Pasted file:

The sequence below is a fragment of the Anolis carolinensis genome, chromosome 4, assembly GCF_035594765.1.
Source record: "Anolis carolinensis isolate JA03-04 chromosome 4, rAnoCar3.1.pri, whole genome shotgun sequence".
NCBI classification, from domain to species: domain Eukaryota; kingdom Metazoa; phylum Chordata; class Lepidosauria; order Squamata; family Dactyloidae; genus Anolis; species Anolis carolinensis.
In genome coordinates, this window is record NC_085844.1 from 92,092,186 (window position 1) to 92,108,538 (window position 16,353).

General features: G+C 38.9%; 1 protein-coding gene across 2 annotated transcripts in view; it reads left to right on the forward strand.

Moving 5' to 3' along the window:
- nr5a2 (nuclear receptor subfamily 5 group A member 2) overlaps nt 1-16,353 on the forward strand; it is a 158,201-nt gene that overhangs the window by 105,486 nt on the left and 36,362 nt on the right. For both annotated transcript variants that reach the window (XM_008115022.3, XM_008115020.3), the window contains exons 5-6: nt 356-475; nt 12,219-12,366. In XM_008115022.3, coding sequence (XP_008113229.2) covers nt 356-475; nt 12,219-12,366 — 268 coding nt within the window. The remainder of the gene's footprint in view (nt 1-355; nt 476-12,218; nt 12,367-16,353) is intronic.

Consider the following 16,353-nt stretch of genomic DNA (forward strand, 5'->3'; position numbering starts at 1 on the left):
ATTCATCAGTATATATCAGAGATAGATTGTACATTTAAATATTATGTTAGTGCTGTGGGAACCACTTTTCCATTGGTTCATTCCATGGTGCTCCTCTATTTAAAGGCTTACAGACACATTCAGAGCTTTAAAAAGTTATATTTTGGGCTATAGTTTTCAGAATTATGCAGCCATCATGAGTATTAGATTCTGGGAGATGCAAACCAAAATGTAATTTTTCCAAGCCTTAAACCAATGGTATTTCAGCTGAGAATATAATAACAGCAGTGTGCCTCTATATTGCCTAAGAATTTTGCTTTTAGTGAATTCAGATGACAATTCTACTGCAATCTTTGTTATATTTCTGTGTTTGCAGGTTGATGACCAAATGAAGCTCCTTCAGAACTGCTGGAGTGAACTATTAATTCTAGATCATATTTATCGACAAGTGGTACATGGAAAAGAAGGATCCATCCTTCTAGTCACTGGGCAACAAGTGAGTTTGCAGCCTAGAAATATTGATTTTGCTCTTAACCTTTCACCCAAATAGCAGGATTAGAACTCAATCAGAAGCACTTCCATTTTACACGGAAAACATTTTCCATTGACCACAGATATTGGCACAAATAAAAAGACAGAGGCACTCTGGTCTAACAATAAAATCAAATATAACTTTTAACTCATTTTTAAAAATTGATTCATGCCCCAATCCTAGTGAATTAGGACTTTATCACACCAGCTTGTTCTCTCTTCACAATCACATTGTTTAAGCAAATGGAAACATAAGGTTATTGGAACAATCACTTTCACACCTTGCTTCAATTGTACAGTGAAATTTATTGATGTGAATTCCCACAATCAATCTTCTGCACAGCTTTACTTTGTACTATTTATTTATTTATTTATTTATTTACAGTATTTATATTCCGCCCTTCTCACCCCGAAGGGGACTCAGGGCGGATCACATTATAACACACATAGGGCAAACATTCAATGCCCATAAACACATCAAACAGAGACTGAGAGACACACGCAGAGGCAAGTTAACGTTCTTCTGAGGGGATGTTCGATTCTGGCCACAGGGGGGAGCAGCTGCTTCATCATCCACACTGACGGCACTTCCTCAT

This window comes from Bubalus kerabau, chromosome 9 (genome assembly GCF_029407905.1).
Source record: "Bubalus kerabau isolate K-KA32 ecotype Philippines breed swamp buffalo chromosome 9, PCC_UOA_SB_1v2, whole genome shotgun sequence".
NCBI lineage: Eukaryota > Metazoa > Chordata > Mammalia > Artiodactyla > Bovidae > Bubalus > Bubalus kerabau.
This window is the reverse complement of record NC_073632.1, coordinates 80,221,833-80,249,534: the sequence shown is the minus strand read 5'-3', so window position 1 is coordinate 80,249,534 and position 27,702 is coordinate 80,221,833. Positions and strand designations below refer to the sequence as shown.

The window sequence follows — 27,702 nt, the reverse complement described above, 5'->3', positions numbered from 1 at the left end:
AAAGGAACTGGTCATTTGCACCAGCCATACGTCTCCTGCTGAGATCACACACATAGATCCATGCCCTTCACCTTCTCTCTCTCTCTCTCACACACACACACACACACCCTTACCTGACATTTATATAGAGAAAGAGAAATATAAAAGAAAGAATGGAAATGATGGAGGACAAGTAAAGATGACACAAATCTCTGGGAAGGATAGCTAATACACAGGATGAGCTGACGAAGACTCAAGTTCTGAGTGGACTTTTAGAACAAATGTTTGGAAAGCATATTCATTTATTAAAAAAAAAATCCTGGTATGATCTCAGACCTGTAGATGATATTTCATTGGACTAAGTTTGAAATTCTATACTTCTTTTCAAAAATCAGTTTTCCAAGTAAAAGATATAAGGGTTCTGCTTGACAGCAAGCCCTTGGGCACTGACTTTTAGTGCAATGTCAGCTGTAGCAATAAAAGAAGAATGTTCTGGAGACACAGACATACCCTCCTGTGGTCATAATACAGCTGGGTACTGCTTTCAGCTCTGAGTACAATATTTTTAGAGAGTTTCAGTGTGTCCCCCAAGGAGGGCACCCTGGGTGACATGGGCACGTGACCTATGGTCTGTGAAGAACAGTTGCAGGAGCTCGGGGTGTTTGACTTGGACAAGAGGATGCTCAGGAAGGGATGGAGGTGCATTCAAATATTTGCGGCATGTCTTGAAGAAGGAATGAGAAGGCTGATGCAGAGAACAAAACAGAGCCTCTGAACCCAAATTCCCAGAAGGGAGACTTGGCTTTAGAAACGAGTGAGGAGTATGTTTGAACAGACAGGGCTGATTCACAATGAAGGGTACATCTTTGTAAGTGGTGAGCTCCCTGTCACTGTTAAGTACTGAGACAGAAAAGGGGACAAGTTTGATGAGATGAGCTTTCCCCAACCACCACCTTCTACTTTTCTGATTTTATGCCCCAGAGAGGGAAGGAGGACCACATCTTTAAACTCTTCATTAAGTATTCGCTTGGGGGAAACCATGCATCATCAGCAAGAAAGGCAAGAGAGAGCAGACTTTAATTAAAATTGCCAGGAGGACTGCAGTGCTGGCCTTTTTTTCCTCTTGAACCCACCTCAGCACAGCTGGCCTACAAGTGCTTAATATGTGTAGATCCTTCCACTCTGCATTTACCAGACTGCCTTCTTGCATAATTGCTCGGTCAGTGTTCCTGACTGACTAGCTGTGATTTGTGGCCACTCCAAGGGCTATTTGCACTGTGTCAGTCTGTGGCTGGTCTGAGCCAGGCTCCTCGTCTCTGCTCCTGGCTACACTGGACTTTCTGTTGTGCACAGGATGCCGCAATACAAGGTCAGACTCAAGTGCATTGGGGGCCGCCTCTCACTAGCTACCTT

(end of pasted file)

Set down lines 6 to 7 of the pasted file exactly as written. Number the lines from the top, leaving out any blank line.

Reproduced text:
Moving 5' to 3' along the window:
- nr5a2 (nuclear receptor subfamily 5 group A member 2) overlaps nt 1-16,353 on the forward strand; it is a 158,201-nt gene that overhangs the window by 105,486 nt on the left and 36,362 nt on the right. For both annotated transcript variants that reach the window (XM_008115022.3, XM_008115020.3), the window contains exons 5-6: nt 356-475; nt 12,219-12,366. In XM_008115022.3, coding sequence (XP_008113229.2) covers nt 356-475; nt 12,219-12,366 — 268 coding nt within the window. The remainder of the gene's footprint in view (nt 1-355; nt 476-12,218; nt 12,367-16,353) is intronic.